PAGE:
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Mr. Stunell: To ask the Secretary of State for Trade and Industry if the faulty MOX fuel due to be returned from Japan to Sellafield will be categorised as radioactive waste; and if she will make a statement. 
Mr. Wilson [holding answer 22 May 2002]: BNFL have reconfirmed that they foresee a range of possible future uses for the MOX fuel due to be returned to the UK from Japan and that they have no intention of declaring the fuel as waste.
Mr. Wilson: The Government attaches a high priority to establishing a good dialogue with our stakeholders. Ministers have had discussions with representatives of environmental groups in various fora on a range of issues including nuclear power. I hope that they will continue to contribute their views in particular in the context of the current energy policy consultation.
Mr. McGrady: To ask the Secretary of State for Trade and Industry what action she intends to take on the Royal Society's recommendation that there should be an urgent safety review of nuclear waste management to take into account the possibility of extreme terrorist intervention. 
Mr. Wilson: The Government take the safe and secure management of radioactive waste very seriously and is considering the responses made to the consultation document "Managing Radioactive Waste Safely", published by the UK Government and the devolved Administrations on 12 September 2001.
As I have previously explained to the House, all relevant safety and security precautions at nuclear sites, including those applying to the management of nuclear waste, have been reviewed in the light of the events of 11 September. They will continue to be kept under regular review in the future. It is not Government policy to disclose details of security measures taken at civil nuclear sites.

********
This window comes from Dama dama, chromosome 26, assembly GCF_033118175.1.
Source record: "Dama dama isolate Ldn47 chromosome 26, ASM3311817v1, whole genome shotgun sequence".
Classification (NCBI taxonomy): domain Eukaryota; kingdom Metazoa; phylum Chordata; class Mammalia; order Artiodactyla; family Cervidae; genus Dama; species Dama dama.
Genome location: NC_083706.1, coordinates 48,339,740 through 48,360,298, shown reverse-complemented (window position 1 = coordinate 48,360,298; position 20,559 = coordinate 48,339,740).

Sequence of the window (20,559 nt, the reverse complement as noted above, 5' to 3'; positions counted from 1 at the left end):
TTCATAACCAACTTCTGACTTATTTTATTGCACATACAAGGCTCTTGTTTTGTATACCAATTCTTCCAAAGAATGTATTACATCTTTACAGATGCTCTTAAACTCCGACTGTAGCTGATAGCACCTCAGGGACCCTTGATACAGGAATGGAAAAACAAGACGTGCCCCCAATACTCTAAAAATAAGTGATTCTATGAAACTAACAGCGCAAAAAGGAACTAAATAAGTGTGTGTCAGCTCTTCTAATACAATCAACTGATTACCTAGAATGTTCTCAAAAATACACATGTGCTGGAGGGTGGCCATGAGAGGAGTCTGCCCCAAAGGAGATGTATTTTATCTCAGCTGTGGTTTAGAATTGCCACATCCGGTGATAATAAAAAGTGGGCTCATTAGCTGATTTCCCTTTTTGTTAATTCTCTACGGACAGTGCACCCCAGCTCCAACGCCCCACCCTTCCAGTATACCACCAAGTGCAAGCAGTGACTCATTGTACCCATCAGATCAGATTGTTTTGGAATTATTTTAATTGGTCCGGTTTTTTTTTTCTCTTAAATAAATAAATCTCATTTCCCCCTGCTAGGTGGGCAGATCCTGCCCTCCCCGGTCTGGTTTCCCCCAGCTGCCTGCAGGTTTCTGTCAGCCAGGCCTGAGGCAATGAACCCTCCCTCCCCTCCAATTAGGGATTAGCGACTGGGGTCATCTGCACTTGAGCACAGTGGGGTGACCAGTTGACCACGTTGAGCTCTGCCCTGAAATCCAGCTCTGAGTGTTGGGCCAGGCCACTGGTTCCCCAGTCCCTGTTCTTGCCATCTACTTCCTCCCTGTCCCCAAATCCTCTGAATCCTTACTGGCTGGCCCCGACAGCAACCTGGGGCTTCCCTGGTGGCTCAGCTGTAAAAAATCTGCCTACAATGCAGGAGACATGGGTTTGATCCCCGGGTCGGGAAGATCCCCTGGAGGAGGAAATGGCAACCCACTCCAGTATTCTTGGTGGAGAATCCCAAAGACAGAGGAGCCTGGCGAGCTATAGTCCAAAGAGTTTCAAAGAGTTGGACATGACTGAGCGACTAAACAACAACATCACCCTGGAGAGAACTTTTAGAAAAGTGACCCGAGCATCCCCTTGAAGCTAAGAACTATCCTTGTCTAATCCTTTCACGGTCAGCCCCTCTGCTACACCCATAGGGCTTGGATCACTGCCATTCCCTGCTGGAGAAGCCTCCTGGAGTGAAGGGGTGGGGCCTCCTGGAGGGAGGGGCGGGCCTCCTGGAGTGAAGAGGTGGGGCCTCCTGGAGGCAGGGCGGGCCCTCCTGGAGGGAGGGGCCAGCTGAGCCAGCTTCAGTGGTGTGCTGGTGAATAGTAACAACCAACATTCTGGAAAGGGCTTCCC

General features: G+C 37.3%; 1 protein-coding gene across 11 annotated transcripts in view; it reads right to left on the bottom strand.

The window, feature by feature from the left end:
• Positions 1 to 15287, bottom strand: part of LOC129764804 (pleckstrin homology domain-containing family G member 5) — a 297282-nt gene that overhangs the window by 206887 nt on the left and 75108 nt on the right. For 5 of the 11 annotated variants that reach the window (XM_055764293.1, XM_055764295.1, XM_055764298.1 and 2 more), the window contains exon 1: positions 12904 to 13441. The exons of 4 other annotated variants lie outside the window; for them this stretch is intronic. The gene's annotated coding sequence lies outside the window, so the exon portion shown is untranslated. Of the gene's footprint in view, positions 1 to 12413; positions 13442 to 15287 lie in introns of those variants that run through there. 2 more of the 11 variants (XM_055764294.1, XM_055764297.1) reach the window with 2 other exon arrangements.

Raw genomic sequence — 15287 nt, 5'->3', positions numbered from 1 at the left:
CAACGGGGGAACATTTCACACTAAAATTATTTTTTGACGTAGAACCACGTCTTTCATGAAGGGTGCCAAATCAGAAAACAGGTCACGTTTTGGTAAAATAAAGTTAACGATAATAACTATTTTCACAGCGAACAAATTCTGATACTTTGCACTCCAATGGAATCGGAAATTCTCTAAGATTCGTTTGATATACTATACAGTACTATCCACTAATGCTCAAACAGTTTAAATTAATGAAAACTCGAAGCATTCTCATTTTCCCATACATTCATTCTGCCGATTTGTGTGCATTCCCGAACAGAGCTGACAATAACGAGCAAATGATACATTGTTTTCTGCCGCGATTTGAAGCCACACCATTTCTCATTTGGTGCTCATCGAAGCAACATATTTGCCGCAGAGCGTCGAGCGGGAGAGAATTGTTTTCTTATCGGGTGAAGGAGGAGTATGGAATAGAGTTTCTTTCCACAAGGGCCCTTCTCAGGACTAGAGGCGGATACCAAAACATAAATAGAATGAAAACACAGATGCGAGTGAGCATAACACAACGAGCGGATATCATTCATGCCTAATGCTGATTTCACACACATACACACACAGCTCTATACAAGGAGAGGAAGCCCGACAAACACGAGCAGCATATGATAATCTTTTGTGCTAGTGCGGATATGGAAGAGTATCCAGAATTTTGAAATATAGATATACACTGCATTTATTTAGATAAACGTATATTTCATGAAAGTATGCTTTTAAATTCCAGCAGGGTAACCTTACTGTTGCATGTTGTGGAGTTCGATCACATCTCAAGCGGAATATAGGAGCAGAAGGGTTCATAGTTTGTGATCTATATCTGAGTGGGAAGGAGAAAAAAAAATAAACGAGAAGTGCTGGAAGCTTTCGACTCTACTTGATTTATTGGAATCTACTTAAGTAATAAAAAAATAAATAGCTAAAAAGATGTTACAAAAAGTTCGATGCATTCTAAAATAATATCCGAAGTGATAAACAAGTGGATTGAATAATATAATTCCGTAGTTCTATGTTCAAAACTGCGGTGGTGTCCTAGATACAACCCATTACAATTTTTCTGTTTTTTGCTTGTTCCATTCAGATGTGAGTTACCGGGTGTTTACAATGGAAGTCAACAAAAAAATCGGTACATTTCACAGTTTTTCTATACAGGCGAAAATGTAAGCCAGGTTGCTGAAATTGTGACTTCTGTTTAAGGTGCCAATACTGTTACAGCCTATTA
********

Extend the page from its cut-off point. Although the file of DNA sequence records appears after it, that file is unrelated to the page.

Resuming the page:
Mr. Tynan: To ask the Secretary of State for Trade and Industry what percentage of the UK's electricity in the last 12 months has come from (a) wind power, (b) wave power, (c) solar power, (d) coal-fired power stations, (e) gas-fired power stations and (f) nuclear power stations; what those percentages were in each of the previous 10 years; and what she estimates the likely percentage will be in each of the next 10 years. 
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Mr. Wilson: Generation from onshore and offshore wind in 2000 (the last full year for which data is available) was 946 GWh (0.25 per cent. of total generation) having risen steadily from a low base of 9 GWh in 1990. Wave power output in 2000 was from shoreline devices only and was less than 1 MWh. Solar photovoltaics produced 2 GWh of electricity in 2000, which was less than 0.01 per cent. of total generation.
Generation from coal accounted for 70 per cent. of the UK's electricity in 1990, falling to 29 per cent. in 1999, but rising to 32 per cent. in 2000. Gas fired stations accounted for less than 1 per cent. of UK generation in 1990, but rose to 15 per cent. by 1995 and 39 per cent. in 2000. Nuclear power stations accounted for 20 per cent. of UK generation in 1990 and peaked at 28 per cent. in 1998 before falling back to 26 per cent. in 1999 and 23 per cent. in 2000.
Projections for the shares of different types of generating station over the next 20 years can be found in Annex D of Energy paper 68, published by DTI in November 2000. The paper can be viewed on the web at www2.dti.gov.uk/energy/energy_projections.htm
Given that the Renewables Obligation is a market- based approach, the deployment levels for individual renewable technologies are for the industry rather than the Government, and we do not have forward estimates for those technologies individually. We would, however, expect a significant contribution to the 10 per cent. target for renewable energy from onshore and offshore wind energy. Wave and solar technology need further development for them to become commercially viable.